Coordinates: 37°45′47.67″N 122°27′29.76″W / 37.7632417°N 122.4582667°W / 37.7632417; -122.4582667

The University of California, San Francisco Medical Center is a research and teaching hospital in San Francisco, California and is the medical center of the University of California, San Francisco. It is affiliated with the UCSF School of Medicine. In 2022–23, it was ranked as the 12th-best overall hospital in the United States and the third best hospital in California (behind Cedars-Sinai Medical Center and the UCLA Medical Center, which are both located in Los Angeles and were the first and second best hospitals in California, respectively) by U.S. News & World Report.[1]

It was founded in 1907 at the site of Parnassus Heights, on Mount Sutro, following the 1906 earthquake, and it was the first hospital in the University of California system. The university acquired Mount Zion Hospital in 1990, which became the second major clinical site and since 1999 has hosted the first comprehensive cancer center in Northern California. Beginning in 2001, the University expanded in the Mission Bay neighborhood and added a new medical center with three new hospitals.

History

The UCSF medical center opened as a hospital in 1907 with 75 beds, after the 1906 San Francisco earthquake made it necessary to expand healthcare in the city. In 1949, the UC Hospital was officially renamed "University of California Medical Center."[2]

Mount Zion Hospital opened its doors in 1897 merged with UCSF in 1990.[3]

The medical center received a philanthropic donation of $100 million from Chuck Feeney in February 2015, the largest gift by an individual in the history of the UC system.[4] In 2018, UCSF received a commitment of $500 million for the construction of a new hospital, which will be built at Parnassus, replacing the Langley Porter Psychiatric Institute.[5]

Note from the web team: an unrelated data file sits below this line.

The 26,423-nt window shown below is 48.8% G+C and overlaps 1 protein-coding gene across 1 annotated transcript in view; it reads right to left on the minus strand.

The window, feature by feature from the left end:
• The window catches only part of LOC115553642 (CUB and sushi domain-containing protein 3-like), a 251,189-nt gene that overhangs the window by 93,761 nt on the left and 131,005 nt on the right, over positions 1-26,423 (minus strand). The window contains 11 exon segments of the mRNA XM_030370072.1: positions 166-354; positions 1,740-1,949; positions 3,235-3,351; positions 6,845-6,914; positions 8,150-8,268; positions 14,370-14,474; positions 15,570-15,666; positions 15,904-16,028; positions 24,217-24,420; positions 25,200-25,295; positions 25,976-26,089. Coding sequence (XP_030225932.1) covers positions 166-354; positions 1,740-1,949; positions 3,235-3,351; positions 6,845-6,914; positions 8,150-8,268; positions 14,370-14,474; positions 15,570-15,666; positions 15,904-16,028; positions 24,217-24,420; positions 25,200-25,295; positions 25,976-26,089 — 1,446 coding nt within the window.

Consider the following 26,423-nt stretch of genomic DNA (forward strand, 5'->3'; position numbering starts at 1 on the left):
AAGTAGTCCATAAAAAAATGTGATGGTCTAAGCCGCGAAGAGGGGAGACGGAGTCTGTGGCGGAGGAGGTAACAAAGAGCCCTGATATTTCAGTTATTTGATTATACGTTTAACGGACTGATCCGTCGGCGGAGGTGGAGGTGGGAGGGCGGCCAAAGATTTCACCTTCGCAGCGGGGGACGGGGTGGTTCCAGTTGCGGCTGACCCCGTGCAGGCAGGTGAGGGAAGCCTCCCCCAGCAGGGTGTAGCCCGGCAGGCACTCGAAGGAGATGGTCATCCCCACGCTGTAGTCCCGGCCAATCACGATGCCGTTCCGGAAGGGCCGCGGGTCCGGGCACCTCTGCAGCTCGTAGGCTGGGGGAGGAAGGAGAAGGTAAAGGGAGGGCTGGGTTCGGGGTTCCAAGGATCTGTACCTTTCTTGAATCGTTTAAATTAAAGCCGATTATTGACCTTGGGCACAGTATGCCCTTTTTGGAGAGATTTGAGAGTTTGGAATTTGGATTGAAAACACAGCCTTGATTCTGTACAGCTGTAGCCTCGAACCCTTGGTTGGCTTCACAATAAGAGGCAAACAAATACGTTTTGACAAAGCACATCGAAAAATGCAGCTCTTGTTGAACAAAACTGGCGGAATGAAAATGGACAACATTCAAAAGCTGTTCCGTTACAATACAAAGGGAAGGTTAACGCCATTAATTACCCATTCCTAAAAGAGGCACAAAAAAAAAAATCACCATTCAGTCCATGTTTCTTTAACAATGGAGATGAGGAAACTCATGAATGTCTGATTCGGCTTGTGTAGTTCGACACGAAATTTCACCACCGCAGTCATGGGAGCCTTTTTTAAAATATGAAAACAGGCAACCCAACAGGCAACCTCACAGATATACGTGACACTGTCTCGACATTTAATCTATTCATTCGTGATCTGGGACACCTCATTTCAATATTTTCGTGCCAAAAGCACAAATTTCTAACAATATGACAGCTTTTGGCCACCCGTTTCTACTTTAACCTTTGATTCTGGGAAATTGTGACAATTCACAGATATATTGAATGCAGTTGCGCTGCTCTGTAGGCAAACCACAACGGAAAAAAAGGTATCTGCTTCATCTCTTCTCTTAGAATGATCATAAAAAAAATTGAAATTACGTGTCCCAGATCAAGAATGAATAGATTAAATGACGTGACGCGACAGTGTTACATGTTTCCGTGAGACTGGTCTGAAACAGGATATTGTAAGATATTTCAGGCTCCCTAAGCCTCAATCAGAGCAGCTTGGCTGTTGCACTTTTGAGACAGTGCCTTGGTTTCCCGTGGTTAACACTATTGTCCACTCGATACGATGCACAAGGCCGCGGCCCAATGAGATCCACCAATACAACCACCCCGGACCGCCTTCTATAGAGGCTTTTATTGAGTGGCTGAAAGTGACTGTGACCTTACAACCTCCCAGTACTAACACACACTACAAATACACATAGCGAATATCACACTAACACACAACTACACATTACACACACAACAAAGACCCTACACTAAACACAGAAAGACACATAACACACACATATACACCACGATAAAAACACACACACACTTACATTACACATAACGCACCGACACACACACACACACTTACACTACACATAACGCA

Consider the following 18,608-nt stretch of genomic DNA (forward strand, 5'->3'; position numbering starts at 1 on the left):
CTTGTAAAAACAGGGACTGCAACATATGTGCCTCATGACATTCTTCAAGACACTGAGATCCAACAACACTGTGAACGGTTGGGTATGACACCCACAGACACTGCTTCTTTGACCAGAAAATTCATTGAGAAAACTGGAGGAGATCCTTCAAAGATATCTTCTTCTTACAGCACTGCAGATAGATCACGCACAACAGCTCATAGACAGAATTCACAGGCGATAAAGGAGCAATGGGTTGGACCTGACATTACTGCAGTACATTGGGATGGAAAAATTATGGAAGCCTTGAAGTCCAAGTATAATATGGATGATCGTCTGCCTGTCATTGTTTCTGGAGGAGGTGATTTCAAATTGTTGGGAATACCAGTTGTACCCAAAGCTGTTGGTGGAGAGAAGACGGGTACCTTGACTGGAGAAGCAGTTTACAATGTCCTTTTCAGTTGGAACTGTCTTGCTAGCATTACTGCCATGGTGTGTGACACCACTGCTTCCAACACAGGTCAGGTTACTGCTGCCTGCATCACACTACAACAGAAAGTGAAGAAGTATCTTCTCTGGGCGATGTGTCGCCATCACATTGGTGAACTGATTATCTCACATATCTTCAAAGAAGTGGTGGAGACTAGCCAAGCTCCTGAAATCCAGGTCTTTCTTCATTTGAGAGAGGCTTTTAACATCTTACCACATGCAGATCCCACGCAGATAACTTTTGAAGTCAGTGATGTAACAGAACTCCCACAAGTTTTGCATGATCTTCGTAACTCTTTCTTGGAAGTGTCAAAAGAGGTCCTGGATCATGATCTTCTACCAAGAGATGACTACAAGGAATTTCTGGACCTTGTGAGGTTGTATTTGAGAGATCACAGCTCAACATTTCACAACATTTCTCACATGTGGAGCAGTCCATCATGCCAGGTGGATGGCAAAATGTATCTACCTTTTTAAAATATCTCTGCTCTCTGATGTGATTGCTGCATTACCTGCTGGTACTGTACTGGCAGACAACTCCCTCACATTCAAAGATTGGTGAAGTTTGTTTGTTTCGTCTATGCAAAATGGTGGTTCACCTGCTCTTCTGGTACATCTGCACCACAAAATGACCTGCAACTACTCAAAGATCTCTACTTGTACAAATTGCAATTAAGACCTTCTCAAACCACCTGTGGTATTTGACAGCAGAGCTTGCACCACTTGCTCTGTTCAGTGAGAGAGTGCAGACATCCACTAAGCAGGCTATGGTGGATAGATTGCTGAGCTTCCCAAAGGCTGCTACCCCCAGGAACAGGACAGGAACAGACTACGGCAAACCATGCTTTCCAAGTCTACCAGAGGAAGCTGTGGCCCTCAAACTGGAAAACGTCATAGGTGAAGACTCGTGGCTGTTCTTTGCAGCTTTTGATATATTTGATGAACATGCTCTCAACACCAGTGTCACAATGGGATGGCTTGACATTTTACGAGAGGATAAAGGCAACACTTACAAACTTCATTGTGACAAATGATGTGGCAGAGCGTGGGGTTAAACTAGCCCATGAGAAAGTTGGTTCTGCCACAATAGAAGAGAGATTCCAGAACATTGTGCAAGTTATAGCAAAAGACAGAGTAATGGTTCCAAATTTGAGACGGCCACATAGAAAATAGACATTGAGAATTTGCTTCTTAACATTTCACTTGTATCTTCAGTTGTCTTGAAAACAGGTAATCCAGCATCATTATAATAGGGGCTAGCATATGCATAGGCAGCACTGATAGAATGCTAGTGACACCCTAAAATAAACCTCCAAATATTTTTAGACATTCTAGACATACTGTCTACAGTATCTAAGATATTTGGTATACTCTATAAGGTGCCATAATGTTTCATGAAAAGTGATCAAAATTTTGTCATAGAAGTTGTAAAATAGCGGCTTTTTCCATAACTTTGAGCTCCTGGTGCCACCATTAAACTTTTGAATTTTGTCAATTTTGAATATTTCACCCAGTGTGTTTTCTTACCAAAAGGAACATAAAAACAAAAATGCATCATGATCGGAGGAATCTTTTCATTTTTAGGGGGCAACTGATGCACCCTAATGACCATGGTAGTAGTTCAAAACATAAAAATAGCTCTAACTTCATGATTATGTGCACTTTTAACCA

Facilities

Parnassus

UCSF Helen Diller Medical Center at Parnassus Heights is located on the main campus of UCSF and includes the 600-bed teaching hospital of the same name along with the Langley Porter Psychiatric Institute, extensive research labs, the main branch of the UCSF Library, and is home to the UCSF School of Medicine, UCSF School of Nursing, UCSF School of Dentistry, and UCSF School of Pharmacy.[6]

In June 2013, Becker's Hospital Review listed the UCSF Medical Center at Parnassus as the 9th highest grossing hospital in America with a gross revenue of $6.88 billion.[7]

Mission Bay

UCSF Medical Center at Mission Bay opened February 1, 2015 and hosts three hospitals (UCSF Benioff Children's Hospital, UCSF Betty Irene Moore Women's Hospital, and UCSF Bakar Cancer Hospital) and an outpatient facility. Overall, the 6-story medical center covers 878,000-square-foot and has 289 beds. It also has 4.3 acres of green space, including 100,000 square feet of ground landscaping and 60,000 square feet of rooftop gardens.[citation needed]

Mount Zion

Mount Zion Hospital was planned in 1887 by members of the Jewish community in San Francisco. It opened its doors in 1897 and gradually became a major center of medical research. It merged with UCSF in 1990.[3] UCSF Medical Center at Mount Zion now hosts specialty clinics, including the UCSF Comprehensive Cancer Center and the Women's Health Center. Mount Zion includes a Surgery Center with 10 operating rooms and 90 beds.[6]

Rankings

In 2022–23, UCSF Medical Center was ranked as the third best hospital in California (standing behind Cedars-Sinai Medical Center and UCLA Medical Center, which are both located in Los Angeles) by the U.S. News & World Report.[1] UCSF received following ranking in 16 adult medical specialities:[8]

Specialty Ranking
Cancer 15
Cardiology and Heart Surgery 37
Diabetes and Endocrinology 6
Ear, nose, and throat (otolaryngology) 6
Gastroenterology and GI surgery 22
Geriatrics 9
Nephrology Not Ranked
Neurology and Neurosurgery 2
Obstetrics and Gynecology 39
Ophthalmology 9
Orthopedics 24
Psychiatry 6
Pulmonology and Lung Surgery 9
Rehabilitation Not Ranked
Rheumatology 8
Urology 17

See also

References

External links